Morphological identification of neuron types in the rat hippocampus

Vol. 52 No. 1 Suppl., 2011
This supplement was not sponsored by Outside Organizations.

ROMANIAN JOURNAL of MORPHOLOGY and EMBRYOLOGY

T. Szilagyi, K. Orban-Kis, Emoke Horvath, Julia Metz, Zsuzsanna Pap, Z. Pavai

The cerebral cortex ensures an optimal interaction of mammals, including humans, with their environment, by encoding, storing and combining information about the surrounding world and the internal milieu. Probably the simplest and the most popular region for studying the cortical network is the hippocampal CA1 area, because it has the least heterogeneous neuronal population, the somata and dendrites of principal neurons (pyramidal cells) are arranged into well defined layers and the extrinsic and intrinsic inputs are segregated. The relatively homogeneous pyramidal cell population is supported by a very heterogeneous GABAergic interneuron population, which provides not only general inhibition, but also regulates the precise timing of pyramidal cell activity. Interneurons usually innervate distinct domains of the surface of their target cell. The strategic placement of inhibitory synapses, indicate that GABAergic interneurons belonging to different classes serve distinct functions in the hippocampal network. Neuron types are usually defined according to various morphological, molecular and physiological features. Under typical experimental conditions only some of these parameters are available, therefore an important scientific question is: which partial measures are sufficient for correct recognition of a class of cell. By immunohistochemistry it is possible to stain all neurochemically identical neurons in a given brain region, therefore it is the most widely used method for identifying neuron classes. This review presents the neuron types identified so far in the area CA1 of the rat hippocampus with special emphasis on the immunocytochemical characterization of these cells.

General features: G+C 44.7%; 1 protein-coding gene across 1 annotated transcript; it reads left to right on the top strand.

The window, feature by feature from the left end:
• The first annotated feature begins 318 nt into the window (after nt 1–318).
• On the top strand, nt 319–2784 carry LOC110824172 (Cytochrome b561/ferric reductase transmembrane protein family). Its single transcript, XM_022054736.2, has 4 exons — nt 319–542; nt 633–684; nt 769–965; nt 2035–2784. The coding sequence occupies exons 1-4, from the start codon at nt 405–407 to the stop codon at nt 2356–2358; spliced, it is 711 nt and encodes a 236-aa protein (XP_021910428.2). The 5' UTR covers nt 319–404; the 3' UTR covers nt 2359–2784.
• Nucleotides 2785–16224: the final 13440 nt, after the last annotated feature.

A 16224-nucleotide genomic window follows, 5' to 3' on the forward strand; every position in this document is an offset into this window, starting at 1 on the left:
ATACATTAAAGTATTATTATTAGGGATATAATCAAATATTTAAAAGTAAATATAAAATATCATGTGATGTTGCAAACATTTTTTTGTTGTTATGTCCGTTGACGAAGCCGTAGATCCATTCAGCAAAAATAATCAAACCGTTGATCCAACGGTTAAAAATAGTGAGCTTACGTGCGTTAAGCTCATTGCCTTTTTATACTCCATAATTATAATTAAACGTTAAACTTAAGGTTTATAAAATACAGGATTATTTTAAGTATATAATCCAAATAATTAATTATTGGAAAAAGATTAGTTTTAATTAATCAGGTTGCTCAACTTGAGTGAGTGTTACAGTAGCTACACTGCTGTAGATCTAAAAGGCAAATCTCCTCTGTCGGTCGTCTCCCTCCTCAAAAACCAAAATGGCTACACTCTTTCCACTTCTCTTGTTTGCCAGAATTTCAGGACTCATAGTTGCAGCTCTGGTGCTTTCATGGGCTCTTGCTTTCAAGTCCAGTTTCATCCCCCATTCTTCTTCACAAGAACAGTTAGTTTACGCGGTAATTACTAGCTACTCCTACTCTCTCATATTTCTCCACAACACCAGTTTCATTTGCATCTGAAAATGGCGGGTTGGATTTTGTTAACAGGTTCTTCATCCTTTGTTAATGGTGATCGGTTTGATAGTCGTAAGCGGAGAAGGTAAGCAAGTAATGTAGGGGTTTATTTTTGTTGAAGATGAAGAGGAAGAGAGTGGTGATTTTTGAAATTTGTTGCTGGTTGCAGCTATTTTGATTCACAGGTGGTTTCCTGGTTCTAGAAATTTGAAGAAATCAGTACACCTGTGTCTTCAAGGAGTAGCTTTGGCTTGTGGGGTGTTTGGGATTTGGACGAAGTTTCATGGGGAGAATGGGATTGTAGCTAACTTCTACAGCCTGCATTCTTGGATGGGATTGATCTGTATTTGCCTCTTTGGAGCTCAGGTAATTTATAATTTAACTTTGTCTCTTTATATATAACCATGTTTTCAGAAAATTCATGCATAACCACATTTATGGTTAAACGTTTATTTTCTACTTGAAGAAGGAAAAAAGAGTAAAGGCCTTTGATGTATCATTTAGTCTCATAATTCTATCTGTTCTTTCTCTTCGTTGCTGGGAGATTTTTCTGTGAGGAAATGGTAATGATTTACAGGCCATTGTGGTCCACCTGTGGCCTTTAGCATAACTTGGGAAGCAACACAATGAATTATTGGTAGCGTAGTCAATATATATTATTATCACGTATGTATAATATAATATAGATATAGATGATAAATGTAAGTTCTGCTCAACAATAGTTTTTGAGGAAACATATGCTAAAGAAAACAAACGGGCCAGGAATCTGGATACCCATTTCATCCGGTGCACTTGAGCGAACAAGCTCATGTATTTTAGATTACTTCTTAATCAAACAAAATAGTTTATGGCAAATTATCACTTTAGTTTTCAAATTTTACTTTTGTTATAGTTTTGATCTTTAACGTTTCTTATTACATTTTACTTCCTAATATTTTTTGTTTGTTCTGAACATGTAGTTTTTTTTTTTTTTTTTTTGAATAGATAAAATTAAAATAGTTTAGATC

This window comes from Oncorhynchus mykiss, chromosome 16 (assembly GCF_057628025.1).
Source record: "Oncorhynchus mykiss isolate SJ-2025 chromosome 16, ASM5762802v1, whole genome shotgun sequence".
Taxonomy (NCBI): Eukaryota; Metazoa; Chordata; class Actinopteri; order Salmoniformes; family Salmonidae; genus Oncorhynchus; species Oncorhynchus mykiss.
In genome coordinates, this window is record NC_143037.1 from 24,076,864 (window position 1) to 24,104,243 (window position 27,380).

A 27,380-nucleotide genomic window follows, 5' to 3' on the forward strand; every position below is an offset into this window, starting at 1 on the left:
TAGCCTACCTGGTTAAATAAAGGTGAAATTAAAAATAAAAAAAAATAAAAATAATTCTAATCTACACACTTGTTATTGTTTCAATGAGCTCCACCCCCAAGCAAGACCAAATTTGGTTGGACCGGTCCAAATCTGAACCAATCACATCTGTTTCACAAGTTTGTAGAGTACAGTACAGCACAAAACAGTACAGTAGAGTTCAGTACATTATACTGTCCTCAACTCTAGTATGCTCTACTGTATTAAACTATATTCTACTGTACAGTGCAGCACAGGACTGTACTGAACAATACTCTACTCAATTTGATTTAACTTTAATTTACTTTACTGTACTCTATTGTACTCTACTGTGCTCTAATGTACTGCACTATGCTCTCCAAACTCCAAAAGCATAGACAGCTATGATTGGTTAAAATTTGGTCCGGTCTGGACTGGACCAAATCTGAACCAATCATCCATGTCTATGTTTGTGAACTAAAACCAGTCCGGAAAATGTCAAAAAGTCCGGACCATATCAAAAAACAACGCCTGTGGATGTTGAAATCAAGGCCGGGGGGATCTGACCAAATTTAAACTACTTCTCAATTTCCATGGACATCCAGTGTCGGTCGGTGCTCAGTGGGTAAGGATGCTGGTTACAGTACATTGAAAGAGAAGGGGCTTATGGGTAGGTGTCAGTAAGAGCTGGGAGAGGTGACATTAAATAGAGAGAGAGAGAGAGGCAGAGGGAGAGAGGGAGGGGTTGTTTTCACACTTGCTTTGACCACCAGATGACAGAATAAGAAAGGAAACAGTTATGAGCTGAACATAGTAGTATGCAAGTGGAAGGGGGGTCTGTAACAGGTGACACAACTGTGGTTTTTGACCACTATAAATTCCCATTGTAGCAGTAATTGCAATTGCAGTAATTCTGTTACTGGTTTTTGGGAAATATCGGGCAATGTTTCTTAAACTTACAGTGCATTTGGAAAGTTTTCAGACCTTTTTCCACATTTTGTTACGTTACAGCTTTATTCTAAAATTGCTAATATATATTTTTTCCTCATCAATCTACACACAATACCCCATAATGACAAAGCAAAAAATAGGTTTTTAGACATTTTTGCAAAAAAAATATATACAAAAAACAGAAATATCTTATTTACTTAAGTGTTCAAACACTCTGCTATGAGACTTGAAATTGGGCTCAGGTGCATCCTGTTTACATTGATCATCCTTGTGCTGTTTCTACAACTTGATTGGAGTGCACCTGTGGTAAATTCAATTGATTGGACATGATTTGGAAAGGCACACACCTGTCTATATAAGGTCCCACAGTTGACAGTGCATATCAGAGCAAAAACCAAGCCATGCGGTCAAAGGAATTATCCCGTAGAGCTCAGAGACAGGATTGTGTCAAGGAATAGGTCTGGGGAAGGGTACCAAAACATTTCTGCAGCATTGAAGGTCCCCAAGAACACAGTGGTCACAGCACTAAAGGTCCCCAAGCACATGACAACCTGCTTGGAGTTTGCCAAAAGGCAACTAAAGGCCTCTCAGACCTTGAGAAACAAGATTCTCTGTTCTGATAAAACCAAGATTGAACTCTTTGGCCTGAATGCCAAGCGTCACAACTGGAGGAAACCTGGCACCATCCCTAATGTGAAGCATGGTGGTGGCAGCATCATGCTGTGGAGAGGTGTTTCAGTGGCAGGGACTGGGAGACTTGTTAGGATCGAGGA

Corresponding author: Tibor Szilagyi, Professor, MD, PhD, e-mail: szilagyi67@gmail.com

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ROMANIAN JOURNAL of MORPHOLOGY and EMBRYOLOGY

E. Vollmer, T. Goldmann

Pathology is a bridging discipline that involves both basic and clinical biomedical sciences. In this context, it includes both descriptive and mechanistic approaches, with the final goals of further understanding the anatomic and functional changes and underlying molecular events involved in disease-related processes. Pathology studies mainly comprise macroscopic and microscopic examinations, and involve the visual recognition of different patterns in cells and tissues. In time elapsed to this end, it has adopted a dazzling array of methods and techniques from the most varied fields of natural and engineering sciences in order to optimize tissue analysis, which will be summarized in this article.

Corresponding author: Ekkehard Vollmer, Professor, e-mail: evollmer@fz-borstel.de

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